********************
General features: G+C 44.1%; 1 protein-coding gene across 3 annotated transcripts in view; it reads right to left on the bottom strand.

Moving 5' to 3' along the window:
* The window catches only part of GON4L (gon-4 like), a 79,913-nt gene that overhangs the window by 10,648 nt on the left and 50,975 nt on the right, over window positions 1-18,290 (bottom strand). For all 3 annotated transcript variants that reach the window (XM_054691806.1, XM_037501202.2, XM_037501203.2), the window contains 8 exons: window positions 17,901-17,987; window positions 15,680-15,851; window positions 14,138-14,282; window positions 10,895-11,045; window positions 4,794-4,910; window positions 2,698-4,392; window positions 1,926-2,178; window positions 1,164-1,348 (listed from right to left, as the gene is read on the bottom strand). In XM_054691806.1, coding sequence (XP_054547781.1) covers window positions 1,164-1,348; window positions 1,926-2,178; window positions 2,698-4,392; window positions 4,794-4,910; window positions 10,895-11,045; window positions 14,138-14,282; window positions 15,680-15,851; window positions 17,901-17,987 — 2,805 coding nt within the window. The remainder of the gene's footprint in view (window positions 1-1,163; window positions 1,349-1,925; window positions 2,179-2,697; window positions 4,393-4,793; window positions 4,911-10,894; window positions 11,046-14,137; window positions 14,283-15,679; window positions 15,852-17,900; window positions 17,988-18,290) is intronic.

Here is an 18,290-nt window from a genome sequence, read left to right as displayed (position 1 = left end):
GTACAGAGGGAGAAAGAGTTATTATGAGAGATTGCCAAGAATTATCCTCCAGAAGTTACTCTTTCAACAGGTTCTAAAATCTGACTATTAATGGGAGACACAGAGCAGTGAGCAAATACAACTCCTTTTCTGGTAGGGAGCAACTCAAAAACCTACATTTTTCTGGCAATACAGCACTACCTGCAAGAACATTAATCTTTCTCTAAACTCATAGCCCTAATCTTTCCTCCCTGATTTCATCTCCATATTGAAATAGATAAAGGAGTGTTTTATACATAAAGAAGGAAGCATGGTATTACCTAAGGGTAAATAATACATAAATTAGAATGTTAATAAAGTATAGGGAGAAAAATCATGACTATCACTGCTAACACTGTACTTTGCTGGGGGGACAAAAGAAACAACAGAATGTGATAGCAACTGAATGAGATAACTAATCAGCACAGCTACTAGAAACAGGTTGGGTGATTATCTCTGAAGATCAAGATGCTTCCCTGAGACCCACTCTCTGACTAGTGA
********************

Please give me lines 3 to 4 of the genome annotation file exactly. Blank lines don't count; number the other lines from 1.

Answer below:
* The window catches only part of GON4L (gon-4 like), a 79,913-nt gene that overhangs the window by 10,648 nt on the left and 50,975 nt on the right, over window positions 1-18,290 (bottom strand). For all 3 annotated transcript variants that reach the window (XM_054691806.1, XM_037501202.2, XM_037501203.2), the window contains 8 exons: window positions 17,901-17,987; window positions 15,680-15,851; window positions 14,138-14,282; window positions 10,895-11,045; window positions 4,794-4,910; window positions 2,698-4,392; window positions 1,926-2,178; window positions 1,164-1,348 (listed from right to left, as the gene is read on the bottom strand). In XM_054691806.1, coding sequence (XP_054547781.1) covers window positions 1,164-1,348; window positions 1,926-2,178; window positions 2,698-4,392; window positions 4,794-4,910; window positions 10,895-11,045; window positions 14,138-14,282; window positions 15,680-15,851; window positions 17,901-17,987 — 2,805 coding nt within the window. The remainder of the gene's footprint in view (window positions 1-1,163; window positions 1,349-1,925; window positions 2,179-2,697; window positions 4,393-4,793; window positions 4,911-10,894; window positions 11,046-14,137; window positions 14,283-15,679; window positions 15,852-17,900; window positions 17,988-18,290) is intronic.

Here is an 18,290-nt window from a genome sequence, read left to right as displayed (position 1 = left end):